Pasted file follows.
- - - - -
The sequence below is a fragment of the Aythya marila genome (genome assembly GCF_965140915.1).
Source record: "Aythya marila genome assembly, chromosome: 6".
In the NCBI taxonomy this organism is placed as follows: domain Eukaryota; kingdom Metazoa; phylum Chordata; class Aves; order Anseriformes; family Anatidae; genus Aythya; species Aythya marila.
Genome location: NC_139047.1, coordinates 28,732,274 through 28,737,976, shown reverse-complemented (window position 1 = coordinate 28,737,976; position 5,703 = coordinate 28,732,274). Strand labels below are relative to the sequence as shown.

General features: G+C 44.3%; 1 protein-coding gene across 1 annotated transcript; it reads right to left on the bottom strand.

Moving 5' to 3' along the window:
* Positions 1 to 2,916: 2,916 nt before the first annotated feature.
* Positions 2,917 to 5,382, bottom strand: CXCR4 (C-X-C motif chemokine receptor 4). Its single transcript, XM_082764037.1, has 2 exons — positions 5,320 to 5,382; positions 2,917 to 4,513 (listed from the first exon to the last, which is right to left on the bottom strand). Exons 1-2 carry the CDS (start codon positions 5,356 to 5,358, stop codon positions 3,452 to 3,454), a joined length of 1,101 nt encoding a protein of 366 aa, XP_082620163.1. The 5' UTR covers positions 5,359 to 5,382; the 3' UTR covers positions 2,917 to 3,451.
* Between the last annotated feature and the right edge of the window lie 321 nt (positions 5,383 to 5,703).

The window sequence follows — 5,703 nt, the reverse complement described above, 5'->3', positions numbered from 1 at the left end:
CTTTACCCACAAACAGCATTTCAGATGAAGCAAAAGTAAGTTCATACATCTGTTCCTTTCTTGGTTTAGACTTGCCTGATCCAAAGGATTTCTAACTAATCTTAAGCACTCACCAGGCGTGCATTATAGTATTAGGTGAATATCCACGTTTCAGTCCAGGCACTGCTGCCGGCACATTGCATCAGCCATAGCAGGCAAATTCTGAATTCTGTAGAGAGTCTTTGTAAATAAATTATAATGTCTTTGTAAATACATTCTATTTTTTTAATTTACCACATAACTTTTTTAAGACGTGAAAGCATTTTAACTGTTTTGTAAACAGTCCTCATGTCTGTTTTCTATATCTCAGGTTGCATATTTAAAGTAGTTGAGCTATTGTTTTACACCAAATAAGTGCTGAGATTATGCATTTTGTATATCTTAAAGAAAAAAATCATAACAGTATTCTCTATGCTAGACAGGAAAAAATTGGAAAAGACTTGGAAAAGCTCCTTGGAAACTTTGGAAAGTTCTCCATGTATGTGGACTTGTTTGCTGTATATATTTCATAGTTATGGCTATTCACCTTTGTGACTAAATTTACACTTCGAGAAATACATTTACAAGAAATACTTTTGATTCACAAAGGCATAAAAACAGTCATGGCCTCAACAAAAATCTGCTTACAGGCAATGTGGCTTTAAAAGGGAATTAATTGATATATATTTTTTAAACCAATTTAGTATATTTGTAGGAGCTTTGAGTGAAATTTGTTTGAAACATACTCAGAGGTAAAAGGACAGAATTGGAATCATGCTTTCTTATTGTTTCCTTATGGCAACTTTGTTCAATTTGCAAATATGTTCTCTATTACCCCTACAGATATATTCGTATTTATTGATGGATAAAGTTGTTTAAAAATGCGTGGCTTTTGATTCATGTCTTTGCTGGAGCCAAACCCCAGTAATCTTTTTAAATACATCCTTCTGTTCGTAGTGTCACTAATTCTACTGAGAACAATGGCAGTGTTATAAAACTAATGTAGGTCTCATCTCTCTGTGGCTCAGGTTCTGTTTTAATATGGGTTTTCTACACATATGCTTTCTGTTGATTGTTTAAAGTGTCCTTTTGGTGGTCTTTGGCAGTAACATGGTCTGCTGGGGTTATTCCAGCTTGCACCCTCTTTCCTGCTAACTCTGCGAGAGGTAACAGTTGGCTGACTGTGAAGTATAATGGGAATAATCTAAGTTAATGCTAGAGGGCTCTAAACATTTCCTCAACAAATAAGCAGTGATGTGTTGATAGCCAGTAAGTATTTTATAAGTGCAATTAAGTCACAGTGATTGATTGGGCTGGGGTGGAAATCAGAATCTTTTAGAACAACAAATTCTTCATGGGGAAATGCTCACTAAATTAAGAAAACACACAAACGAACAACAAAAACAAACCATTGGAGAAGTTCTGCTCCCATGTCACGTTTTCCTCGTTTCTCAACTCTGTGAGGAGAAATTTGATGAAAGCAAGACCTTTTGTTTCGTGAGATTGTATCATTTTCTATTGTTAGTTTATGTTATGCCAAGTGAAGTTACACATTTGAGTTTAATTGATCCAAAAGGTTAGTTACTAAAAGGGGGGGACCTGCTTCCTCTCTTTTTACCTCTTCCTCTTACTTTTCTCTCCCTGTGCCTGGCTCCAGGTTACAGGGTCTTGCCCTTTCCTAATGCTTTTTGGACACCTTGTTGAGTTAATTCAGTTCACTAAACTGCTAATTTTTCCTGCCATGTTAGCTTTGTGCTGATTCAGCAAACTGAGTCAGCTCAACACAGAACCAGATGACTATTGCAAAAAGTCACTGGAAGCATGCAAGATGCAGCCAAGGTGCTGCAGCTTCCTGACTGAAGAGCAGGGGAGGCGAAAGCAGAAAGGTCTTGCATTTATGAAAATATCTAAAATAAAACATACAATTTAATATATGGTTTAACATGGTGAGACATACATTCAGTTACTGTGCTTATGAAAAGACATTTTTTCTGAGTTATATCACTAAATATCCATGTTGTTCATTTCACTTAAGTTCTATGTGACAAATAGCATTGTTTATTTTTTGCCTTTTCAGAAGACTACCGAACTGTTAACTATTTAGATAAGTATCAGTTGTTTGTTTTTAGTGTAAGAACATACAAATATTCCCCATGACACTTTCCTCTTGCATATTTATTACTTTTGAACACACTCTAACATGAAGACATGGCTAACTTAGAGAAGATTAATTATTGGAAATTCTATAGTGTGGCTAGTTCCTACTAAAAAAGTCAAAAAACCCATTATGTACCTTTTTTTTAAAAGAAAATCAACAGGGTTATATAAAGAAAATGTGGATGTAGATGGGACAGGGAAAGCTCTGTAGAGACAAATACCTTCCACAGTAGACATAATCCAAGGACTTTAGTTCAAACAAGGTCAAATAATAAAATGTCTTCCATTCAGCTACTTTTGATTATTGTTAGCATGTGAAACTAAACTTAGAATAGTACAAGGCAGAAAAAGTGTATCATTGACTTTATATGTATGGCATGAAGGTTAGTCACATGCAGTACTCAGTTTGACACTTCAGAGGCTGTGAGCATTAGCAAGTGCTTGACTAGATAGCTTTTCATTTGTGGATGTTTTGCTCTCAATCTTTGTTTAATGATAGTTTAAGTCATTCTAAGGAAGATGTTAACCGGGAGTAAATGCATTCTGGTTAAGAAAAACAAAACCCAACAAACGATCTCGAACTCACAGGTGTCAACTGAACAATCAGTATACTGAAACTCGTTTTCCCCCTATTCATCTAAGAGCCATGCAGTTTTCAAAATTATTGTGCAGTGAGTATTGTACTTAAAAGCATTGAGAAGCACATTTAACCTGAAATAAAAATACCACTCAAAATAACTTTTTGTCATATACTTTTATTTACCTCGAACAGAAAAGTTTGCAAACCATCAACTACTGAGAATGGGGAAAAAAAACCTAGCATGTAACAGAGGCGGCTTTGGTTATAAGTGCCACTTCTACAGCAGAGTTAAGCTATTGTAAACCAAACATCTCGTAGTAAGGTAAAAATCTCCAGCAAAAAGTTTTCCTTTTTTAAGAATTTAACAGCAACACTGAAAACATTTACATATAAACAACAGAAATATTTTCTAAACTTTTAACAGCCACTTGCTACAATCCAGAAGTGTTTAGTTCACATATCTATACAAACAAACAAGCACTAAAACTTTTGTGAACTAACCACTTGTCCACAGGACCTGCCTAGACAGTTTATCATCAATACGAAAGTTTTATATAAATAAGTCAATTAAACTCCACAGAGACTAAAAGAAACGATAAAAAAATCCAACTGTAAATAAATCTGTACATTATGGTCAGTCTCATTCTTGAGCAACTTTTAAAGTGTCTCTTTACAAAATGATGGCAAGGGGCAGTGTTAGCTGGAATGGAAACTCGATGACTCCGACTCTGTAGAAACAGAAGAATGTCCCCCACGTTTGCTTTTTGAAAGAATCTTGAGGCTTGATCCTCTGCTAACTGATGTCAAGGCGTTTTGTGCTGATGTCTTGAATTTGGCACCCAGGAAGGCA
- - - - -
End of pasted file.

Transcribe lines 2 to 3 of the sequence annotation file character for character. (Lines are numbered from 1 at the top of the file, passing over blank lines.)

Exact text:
Source record: "Aythya marila genome assembly, chromosome: 6".
In the NCBI taxonomy this organism is placed as follows: domain Eukaryota; kingdom Metazoa; phylum Chordata; class Aves; order Anseriformes; family Anatidae; genus Aythya; species Aythya marila.